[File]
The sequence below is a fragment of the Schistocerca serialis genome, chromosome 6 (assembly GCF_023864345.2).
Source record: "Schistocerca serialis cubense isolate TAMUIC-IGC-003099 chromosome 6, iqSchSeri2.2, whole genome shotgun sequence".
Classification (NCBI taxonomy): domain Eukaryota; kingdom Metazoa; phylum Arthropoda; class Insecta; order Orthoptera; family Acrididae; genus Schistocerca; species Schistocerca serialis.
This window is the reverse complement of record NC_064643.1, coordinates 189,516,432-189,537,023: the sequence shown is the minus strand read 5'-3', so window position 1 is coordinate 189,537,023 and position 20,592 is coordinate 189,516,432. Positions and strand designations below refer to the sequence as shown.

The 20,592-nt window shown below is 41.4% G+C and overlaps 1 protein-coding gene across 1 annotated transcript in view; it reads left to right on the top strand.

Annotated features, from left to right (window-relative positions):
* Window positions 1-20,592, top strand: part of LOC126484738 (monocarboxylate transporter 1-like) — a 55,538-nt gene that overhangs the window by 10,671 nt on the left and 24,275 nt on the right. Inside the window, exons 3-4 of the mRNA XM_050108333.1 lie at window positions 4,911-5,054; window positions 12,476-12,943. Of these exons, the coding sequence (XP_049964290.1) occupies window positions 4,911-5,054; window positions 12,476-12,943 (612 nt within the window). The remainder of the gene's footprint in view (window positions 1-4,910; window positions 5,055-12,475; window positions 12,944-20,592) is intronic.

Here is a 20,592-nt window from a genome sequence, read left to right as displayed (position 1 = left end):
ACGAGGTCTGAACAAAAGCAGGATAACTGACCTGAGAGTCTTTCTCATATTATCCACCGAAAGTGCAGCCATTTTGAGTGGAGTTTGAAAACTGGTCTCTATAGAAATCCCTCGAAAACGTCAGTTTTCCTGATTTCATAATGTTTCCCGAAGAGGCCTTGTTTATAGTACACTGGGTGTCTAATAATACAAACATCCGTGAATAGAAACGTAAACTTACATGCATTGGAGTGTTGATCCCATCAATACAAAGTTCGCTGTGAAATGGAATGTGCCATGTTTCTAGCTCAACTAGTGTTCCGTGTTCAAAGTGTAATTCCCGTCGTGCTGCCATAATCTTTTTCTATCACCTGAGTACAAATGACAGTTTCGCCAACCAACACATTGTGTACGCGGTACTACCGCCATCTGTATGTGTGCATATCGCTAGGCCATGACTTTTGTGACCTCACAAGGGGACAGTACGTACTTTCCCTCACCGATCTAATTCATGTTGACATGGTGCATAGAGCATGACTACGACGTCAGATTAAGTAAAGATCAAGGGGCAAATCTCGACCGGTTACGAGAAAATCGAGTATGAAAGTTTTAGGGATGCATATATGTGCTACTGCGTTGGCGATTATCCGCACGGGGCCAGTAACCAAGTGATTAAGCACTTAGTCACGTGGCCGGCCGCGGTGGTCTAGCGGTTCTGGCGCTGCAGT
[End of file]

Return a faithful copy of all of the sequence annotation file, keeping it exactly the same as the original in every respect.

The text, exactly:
The sequence below is a fragment of the Schistocerca serialis genome, chromosome 6 (assembly GCF_023864345.2).
Source record: "Schistocerca serialis cubense isolate TAMUIC-IGC-003099 chromosome 6, iqSchSeri2.2, whole genome shotgun sequence".
Classification (NCBI taxonomy): domain Eukaryota; kingdom Metazoa; phylum Arthropoda; class Insecta; order Orthoptera; family Acrididae; genus Schistocerca; species Schistocerca serialis.
This window is the reverse complement of record NC_064643.1, coordinates 189,516,432-189,537,023: the sequence shown is the minus strand read 5'-3', so window position 1 is coordinate 189,537,023 and position 20,592 is coordinate 189,516,432. Positions and strand designations below refer to the sequence as shown.

The 20,592-nt window shown below is 41.4% G+C and overlaps 1 protein-coding gene across 1 annotated transcript in view; it reads left to right on the top strand.

Annotated features, from left to right (window-relative positions):
* Window positions 1-20,592, top strand: part of LOC126484738 (monocarboxylate transporter 1-like) — a 55,538-nt gene that overhangs the window by 10,671 nt on the left and 24,275 nt on the right. Inside the window, exons 3-4 of the mRNA XM_050108333.1 lie at window positions 4,911-5,054; window positions 12,476-12,943. Of these exons, the coding sequence (XP_049964290.1) occupies window positions 4,911-5,054; window positions 12,476-12,943 (612 nt within the window). The remainder of the gene's footprint in view (window positions 1-4,910; window positions 5,055-12,475; window positions 12,944-20,592) is intronic.

Here is a 20,592-nt window from a genome sequence, read left to right as displayed (position 1 = left end):
ACGAGGTCTGAACAAAAGCAGGATAACTGACCTGAGAGTCTTTCTCATATTATCCACCGAAAGTGCAGCCATTTTGAGTGGAGTTTGAAAACTGGTCTCTATAGAAATCCCTCGAAAACGTCAGTTTTCCTGATTTCATAATGTTTCCCGAAGAGGCCTTGTTTATAGTACACTGGGTGTCTAATAATACAAACATCCGTGAATAGAAACGTAAACTTACATGCATTGGAGTGTTGATCCCATCAATACAAAGTTCGCTGTGAAATGGAATGTGCCATGTTTCTAGCTCAACTAGTGTTCCGTGTTCAAAGTGTAATTCCCGTCGTGCTGCCATAATCTTTTTCTATCACCTGAGTACAAATGACAGTTTCGCCAACCAACACATTGTGTACGCGGTACTACCGCCATCTGTATGTGTGCATATCGCTAGGCCATGACTTTTGTGACCTCACAAGGGGACAGTACGTACTTTCCCTCACCGATCTAATTCATGTTGACATGGTGCATAGAGCATGACTACGACGTCAGATTAAGTAAAGATCAAGGGGCAAATCTCGACCGGTTACGAGAAAATCGAGTATGAAAGTTTTAGGGATGCATATATGTGCTACTGCGTTGGCGATTATCCGCACGGGGCCAGTAACCAAGTGATTAAGCACTTAGTCACGTGGCCGGCCGCGGTGGTCTAGCGGTTCTGGCGCTGCAGT